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Updated: Dec 8, 2023


By Connie Mandeville | Photo by Jessica McCafferty

Over the past 134 years, the Plattsburgh YMCA has been a staple in the North Country community. Part of its success is a reflection of the name recognition of the Y brand, but also the variety of services it offers. From gyms, fitness classes, pool, child care services, after school programs, summer camps, and youth sports, the Plattsburgh YMCA has something for everyone. After beating the odds and successfully opening a new facility in the middle of the pandemic, the Y continues to look for ways to expand to meet community needs and looks forward to what the next 100 years will bring to the organization.

“Our Y is really about bringing people together,” said CEO Justin Ihne. “It’s not just about selling memberships. You might see a five-year-old taking a swim lesson, see an older adult learning about balance and taking a group fitness class, or a college student lifting weights. It’s about different age groups, different people, different backgrounds all coming together.”

The Plattsburgh YMCA opened in 1887 on the top floor of the D&H railroad terminal on Bridge Street in downtown Plattsburgh. After years of switching locations, it was finally able to build its own facility in 1908 on Oak Street thanks to a generous $135,000 donation. About 15 years ago the Y opened a location in Malone and started programs in Saranac Lake to expand its footprint in Franklin County. In July of 2021, it opened a new location in the former City of Plattsburgh Recreation Center on the Oval of the former Plattsburgh Air Force Base.

Ihne admitted it was risky to open a new gym in the middle of the summer — one of the slowest times for gym usage — and during the pandemic, but the partnership with the city was already in the works when the first cases of COVID-19 were reported. Once the state ordered shutdowns, the plans came to a halt, but were revived as case number dropped last spring. Now in business on the Oval for more than eight months Ihne is pleased with the community’s response to the indoor track, open gym and the very popular pickleball courts that have been filled with enthusiastic players since the grand opening.

Despite the constraints of the pandemic, the Y was able to continue to provide services. While the facilities had to close for a time, members were able to use online fitness platforms. The Y has seen an upward trend in membership for the past five years, and especially during the past two years when members proved their loyalty at the height of the pandemic with 60 percent continuing to pay their dues.

The Y has approximately 5,000 members, but its overall reach is much greater. Between the after-school and child care programs, summer camps and youth sports, it serves between 8,000 to 9,000 residents in the North Country. That includes the eight after-school programs it manages in five school districts that enroll 500-600 kids during the school year. During the summer, the Y also has six summer camps that host 600-700 campers.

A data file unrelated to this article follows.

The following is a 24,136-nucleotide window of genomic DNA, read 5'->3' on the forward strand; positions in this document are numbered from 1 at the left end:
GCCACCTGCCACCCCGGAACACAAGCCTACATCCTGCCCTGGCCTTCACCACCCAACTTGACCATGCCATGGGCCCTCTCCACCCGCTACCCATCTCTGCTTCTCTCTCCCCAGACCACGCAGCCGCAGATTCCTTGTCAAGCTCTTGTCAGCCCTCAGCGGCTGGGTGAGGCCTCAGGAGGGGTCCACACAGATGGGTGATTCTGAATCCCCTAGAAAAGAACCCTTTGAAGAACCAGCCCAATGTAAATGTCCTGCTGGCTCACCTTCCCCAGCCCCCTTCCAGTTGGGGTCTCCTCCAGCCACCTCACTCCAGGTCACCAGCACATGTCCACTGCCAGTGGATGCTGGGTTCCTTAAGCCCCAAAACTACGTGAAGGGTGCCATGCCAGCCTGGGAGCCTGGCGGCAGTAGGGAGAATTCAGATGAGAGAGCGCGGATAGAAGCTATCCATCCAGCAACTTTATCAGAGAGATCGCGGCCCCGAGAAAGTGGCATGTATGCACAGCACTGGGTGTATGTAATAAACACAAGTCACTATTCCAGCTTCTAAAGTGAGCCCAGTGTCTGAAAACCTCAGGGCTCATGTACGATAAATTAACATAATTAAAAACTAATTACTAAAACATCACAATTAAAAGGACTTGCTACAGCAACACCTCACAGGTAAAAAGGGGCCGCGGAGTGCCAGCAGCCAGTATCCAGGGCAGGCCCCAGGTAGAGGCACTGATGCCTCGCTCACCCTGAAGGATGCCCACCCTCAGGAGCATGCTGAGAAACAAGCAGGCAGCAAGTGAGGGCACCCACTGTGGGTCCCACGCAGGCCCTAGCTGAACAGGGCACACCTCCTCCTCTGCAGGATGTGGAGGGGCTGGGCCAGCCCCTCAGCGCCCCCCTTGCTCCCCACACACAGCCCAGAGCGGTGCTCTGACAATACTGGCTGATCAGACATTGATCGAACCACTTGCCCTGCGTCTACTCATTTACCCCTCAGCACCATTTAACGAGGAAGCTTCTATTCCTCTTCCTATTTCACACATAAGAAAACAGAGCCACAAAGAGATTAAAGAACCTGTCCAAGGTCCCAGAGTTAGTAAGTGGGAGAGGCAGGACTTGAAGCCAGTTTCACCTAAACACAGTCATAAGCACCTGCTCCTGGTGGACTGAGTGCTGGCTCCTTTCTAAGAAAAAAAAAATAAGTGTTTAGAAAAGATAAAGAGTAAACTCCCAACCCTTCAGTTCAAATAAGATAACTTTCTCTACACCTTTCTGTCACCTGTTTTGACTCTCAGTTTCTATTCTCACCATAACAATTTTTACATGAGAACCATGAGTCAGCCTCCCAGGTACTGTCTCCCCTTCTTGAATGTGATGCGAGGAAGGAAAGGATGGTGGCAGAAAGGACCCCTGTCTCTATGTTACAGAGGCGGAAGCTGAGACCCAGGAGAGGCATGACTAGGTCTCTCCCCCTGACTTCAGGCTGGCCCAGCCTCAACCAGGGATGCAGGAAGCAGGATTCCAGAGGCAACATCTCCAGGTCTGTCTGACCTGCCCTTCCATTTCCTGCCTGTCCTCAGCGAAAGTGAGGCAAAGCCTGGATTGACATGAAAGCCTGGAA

During the height of the pandemic, the community relied on the Y for essential child care services which it continued to offer while other providers closed their doors. “Child care is a huge part of the need in our community,” said Ihne. “The North Country is a child care desert which has only exacerbated the staffing crisis many of our industries are experiencing.” Now that most people are back to work, Ihne noted that the Y is continuing to fill some of that void and is working with businesses to provide more services as we all move forward.

YMCAs have the reputation of improving the quality of life in an area and it is important to recognize its role in economic development. “When people are moving to a new area and researching things like local hospitals, schools and amenities, the YMCA pops up on that list,” said Ihne. The Y brand is well known nationally and people connect the brand to quality services, child care, health and wellness, and also to community.

“It doesn’t have to be a class. It could be a gathering or an event, or a birthday party, the Y is a conduit for community,” Ihne emphasized. “It’s important to have a strong YMCA in the community to add to those benefits that attract people to the area.”

The Plattsburgh YMCA is also known as a key place to start when thinking about health and wellness, Ihne noted that wellness comes in different shapes and sizes. There are people who are really motivated and come to the YMCA three to four days a week and know exactly what they want and the exact equipment they need. On the other end of the spectrum are people who want to be healthy, but need the motivation or guidance to start their journey. The Y is able to step in and be a partner with those folks who want to make changes and work towards a healthier lifestyle. Between group exercise classes, personal trainers, the exercise equipment and facilities, they are able to serve all kinds of people who are interested in health and wellness.

Plattsburgh YMCA 17 Oak Street Plattsburgh, NY 12901

YMCA on the Oval 52 U.S. Oval Plattsburgh, NY 12903 518 561-4290

The Plattsburgh YMCA is connecting with people now more than ever and has its highest membership in a decade. The success has led its Board of Directors to take a serious look at expanding. They are currently doing their due diligence, trying to find a new home and are making progress. The North Country needs more health and wellness facilities, especially after the University of Vermont Health Network Champlain Valley Physicians Hospital Wellness Center permanently closed in 2020, making the Y the only place in town with a pool. In the meantime, we will wait patiently for Ihne to release details about the Y’s long-term plans that are expected to be unveiled in the coming months.

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